Missing Deaths

In the last two months of 2020, Kentucky reported a steady rise in deaths due to COVID-19.

However, in a statewide audit of death certificates beginning March 2021, the health department found more than 1,600 deaths in those months that weren’t disclosed before.

This chart would suggest that the death count did rise to an all-time high in January. But that is a false conclusion based on inaccurate and incomplete data.

Stark Differences

The real-time datapaints a grimmer picture.

According to a WFPL analysis of state data, the COVID-19 deaths were rising dramatically much earlier than previously known.

People were dying at a faster rate than the state disclosed to the public from November to January, the data show.

The worst phase of the pandemic had started months earlier, and that's when the backlog of unreported cases started to build.

Deadliest Phase

Public health experts say that the restrictions, imposed from Nov. 20 to Dec. 13, helped save lives. The data shows that, on average, more people still died of COVID-19 in that period than anytime earlier.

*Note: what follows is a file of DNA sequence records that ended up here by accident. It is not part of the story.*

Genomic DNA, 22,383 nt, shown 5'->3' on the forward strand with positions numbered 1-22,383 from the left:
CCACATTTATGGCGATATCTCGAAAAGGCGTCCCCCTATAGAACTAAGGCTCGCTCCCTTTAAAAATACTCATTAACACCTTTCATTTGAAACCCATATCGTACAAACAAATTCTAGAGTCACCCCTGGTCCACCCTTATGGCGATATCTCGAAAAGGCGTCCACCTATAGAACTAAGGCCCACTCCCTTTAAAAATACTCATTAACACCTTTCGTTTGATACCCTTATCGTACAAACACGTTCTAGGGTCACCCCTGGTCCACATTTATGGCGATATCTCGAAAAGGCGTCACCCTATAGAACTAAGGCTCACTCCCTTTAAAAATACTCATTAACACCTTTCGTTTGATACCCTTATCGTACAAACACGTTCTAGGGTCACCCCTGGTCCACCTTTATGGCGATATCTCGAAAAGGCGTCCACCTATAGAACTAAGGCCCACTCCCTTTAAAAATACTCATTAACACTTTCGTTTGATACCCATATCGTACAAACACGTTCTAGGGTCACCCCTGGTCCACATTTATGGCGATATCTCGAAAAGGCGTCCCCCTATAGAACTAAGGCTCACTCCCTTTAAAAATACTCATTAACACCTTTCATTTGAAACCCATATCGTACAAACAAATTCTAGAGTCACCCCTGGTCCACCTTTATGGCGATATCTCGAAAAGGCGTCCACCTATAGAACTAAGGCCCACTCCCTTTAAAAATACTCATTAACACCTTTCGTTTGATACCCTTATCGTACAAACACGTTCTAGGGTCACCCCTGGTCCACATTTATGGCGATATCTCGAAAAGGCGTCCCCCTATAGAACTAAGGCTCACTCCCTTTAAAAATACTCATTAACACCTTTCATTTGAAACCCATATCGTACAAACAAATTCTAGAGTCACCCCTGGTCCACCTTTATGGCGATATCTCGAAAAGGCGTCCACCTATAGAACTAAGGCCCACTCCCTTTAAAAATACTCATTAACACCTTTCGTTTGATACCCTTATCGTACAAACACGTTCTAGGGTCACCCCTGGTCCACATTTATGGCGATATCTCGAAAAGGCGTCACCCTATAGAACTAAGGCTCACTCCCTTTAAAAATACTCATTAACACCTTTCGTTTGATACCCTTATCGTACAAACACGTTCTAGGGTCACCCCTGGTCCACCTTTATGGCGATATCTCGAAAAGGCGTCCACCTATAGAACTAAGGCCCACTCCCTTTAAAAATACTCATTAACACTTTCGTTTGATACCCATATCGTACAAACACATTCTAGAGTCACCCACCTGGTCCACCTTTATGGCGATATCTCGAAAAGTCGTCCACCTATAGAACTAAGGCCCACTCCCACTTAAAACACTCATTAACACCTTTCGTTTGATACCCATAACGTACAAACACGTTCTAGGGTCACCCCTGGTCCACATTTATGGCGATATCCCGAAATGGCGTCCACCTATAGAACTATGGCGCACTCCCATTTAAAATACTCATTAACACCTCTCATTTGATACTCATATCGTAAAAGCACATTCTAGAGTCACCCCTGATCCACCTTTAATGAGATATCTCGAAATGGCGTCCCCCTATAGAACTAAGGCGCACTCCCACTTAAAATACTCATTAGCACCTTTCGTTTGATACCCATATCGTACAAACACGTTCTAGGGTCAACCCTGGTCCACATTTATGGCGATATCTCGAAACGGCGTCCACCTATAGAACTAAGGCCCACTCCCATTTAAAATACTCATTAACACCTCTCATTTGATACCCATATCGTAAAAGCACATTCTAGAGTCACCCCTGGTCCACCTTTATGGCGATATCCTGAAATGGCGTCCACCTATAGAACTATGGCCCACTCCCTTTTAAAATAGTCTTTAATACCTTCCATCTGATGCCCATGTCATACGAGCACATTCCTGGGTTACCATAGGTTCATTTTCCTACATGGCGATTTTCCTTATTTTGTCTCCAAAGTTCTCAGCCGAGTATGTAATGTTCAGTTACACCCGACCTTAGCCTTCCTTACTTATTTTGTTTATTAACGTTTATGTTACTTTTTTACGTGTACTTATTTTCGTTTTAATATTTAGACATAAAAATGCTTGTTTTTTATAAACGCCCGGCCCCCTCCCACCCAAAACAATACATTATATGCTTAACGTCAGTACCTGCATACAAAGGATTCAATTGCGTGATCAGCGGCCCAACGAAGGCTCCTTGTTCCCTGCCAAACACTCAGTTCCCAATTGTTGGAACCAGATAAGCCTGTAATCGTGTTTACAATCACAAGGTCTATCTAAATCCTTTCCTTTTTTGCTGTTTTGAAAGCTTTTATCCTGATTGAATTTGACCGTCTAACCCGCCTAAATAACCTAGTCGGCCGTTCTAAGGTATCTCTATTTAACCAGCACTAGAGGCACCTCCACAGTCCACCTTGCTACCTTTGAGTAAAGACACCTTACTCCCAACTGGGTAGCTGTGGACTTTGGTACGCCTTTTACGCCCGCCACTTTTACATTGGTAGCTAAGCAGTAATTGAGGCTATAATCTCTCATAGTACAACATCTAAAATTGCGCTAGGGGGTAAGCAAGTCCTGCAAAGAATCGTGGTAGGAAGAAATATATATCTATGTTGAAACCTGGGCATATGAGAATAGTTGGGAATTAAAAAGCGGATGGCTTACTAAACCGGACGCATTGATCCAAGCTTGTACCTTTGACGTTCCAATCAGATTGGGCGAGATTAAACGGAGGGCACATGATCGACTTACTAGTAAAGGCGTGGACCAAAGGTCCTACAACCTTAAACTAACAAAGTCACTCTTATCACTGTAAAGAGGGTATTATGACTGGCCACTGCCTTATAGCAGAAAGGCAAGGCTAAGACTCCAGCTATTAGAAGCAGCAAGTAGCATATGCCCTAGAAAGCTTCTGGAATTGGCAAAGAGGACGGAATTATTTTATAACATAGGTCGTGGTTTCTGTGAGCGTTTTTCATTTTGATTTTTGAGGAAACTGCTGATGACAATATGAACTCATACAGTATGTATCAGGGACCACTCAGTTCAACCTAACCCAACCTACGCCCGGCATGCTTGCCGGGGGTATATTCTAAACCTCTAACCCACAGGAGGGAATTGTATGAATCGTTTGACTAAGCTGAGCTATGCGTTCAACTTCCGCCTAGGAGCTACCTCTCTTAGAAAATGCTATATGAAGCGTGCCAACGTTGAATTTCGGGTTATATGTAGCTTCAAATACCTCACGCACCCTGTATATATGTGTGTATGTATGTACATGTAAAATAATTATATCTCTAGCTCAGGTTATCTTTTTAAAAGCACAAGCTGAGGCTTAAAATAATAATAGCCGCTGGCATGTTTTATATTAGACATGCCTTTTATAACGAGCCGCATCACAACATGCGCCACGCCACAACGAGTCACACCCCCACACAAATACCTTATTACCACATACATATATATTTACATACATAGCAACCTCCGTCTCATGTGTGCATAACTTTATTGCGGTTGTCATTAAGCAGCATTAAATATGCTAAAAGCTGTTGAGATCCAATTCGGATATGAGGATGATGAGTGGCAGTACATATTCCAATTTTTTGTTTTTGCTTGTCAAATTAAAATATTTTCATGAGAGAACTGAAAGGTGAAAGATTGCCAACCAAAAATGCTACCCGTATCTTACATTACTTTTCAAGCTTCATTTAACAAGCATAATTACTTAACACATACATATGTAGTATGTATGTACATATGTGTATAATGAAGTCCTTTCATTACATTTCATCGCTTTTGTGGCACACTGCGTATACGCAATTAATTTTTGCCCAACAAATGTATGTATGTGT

Also, within two weeks after the easing of restrictions, the state hit its high: 73 deaths on Dec. 23.

Soaring Backlogs

The state knew about a massive backlog of unreported deaths as early as October, but the governor acknowledged it only after journalists asked questions about the deaths in February.

Following a WFPL News report that unearthed hundreds of missing deaths from the state count, the state confirmed the backlog but said it was smaller than WFPL reported.

Ballooning Delays

The state audit turned up around 18% more previously unreported deaths as of June 7. This created a massive difference between the date deaths were reported and the dates they actually occurred.

In one case, it took the state 13 months to report that a person had died of COVID-19 in Jefferson County in March 2020.

The gap between the date of the death and the date on which it gets reported existed in Kentucky from the beginning, but the gap widened during the worst phases of the pandemic.

Source: Data obtained from Kentucky Department for Public Health

Design: Suhail Bhat / WFPL News